Sean: FICTION. Truthfully, I really want to say fact, but it just doesn’t feel right. Arkansas has been hitting on all cylinders so far, and that’s worrisome since there doesn’t seem to be much room for improvement among their top four. Plus, rewind to last year's national meet, and there’s enough of a bad memory to be slightly scared. If I had to pick a favorite, I think I’d lean toward BYU with Colorado and Michigan right behind with New Mexico ready to pick up the pieces should Cohen return.


The Oregon men are a podium threat


Garrett: FACT. They’re definitely a podium threat after what we saw Bill Dellinger. West and Teare have seemingly emerged as true low-sticks for a team that desperately needed scoring potency last fall. With Hocker and Affolder emerging as reliable supporting scorers, I find it hard to believe that Oregon can’t at least put themselves in the conversation to finish as a top four team.


Ben: FACT. Even without any proven NCAA performers, Oregon has to be seen as a podium threat because of how much talent they have on their roster. As Garrett mentioned, their top four looks very strong and they have a plethora of options to fill out the remainder of their lineup. If Cooper Teare and James West can finish as All-Americans, then this is a team that absolutely can finish on the podium.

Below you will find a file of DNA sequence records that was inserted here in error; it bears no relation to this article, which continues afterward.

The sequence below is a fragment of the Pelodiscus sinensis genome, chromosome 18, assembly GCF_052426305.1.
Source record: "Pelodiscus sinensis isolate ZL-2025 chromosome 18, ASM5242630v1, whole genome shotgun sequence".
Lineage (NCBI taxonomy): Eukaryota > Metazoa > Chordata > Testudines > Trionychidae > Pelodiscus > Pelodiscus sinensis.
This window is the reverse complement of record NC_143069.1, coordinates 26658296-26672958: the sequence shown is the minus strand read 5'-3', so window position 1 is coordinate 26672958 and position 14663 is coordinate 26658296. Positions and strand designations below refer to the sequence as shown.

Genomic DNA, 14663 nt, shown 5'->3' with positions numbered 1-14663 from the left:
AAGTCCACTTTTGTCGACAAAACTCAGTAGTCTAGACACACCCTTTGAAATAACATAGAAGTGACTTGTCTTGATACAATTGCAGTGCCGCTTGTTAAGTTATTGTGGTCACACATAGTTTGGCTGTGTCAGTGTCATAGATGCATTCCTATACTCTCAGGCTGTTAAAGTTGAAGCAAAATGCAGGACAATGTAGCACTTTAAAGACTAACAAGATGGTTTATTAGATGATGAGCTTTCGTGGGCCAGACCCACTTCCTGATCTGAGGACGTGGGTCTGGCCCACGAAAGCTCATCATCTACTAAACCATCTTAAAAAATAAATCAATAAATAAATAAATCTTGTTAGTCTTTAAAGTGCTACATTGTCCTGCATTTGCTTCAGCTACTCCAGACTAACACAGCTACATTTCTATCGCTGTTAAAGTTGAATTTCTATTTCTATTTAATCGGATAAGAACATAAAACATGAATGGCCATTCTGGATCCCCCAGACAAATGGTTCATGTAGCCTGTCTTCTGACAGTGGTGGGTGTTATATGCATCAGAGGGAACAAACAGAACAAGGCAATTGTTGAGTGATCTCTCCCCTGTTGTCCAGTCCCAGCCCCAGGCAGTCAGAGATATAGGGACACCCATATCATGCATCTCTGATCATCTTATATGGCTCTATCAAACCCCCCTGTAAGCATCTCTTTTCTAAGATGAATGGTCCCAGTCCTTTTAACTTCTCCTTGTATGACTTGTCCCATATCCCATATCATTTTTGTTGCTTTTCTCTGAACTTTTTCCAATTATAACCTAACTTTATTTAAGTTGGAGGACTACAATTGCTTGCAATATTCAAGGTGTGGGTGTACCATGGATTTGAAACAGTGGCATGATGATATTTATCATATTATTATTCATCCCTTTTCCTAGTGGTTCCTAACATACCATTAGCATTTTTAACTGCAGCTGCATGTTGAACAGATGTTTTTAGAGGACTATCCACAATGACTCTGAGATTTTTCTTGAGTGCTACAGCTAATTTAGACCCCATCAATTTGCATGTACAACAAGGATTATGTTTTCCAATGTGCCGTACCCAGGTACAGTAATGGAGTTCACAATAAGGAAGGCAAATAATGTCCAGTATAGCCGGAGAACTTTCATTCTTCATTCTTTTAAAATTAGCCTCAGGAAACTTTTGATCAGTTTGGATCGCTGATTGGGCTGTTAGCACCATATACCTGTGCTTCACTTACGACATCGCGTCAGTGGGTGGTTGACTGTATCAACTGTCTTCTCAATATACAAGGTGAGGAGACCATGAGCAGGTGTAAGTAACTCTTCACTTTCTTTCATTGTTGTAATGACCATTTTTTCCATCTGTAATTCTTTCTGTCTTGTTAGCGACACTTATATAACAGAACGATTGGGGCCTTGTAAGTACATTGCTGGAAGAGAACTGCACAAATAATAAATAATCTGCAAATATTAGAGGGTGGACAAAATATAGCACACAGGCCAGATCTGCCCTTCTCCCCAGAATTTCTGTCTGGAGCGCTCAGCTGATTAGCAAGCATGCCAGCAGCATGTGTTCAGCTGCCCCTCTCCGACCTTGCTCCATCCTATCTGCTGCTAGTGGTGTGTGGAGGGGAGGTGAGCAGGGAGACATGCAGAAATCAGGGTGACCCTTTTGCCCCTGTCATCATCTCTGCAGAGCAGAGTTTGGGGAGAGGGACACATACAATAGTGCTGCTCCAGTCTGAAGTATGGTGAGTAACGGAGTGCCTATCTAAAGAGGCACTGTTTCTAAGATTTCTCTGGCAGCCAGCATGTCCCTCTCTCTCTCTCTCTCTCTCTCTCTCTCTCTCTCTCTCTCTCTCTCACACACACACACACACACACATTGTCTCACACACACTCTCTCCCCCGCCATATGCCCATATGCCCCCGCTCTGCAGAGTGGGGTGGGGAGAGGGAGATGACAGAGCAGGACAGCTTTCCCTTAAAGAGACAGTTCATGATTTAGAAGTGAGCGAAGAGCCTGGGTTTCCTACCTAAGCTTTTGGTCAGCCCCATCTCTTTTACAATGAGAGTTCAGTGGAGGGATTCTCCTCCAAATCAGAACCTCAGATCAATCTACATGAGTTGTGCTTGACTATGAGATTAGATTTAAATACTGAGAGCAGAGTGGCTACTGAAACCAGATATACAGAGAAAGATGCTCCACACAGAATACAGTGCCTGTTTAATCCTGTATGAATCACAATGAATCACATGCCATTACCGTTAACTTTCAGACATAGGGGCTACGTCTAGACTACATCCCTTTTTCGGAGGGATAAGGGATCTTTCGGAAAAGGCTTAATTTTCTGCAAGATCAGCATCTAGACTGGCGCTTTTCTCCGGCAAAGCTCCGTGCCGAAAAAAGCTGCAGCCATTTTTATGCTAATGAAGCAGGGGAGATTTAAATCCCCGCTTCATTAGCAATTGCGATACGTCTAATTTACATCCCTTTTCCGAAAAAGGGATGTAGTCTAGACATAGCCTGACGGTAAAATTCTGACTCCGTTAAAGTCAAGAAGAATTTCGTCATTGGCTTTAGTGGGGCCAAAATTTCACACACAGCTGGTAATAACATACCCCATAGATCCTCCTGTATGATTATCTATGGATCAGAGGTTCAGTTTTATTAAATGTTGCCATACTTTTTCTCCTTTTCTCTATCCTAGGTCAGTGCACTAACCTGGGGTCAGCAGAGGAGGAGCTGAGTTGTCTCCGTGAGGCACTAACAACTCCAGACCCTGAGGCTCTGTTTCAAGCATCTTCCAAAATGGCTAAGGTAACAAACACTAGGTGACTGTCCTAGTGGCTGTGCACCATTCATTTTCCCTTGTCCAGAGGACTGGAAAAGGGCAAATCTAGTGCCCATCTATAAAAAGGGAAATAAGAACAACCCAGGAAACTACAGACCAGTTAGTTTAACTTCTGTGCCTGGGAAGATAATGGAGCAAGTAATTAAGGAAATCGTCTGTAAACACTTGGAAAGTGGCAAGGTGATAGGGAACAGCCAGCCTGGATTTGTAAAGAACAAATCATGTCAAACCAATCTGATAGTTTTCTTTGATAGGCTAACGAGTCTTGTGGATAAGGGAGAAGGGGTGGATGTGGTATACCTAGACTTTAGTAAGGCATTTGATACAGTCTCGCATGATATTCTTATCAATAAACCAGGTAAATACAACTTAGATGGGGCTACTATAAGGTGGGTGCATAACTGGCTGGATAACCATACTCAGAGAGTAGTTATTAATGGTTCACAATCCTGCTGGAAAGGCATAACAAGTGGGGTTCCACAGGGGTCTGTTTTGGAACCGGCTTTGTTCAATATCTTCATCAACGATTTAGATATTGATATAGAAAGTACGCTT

Sean: FACT. Any team who beats BYU is a podium threat in this era of NCAA cross country. Plain and simple.


Maura: FACT. Oregon winning the Bill Dellinger Invite is a promising start to the season. James West and Cooper Teare are two strong leaders. Affolder looks to be in a better place after transferring from Syracuse. True freshman Cole Hocker appears to have adjusted well to college training. A top four finish is not out of the question for Oregon.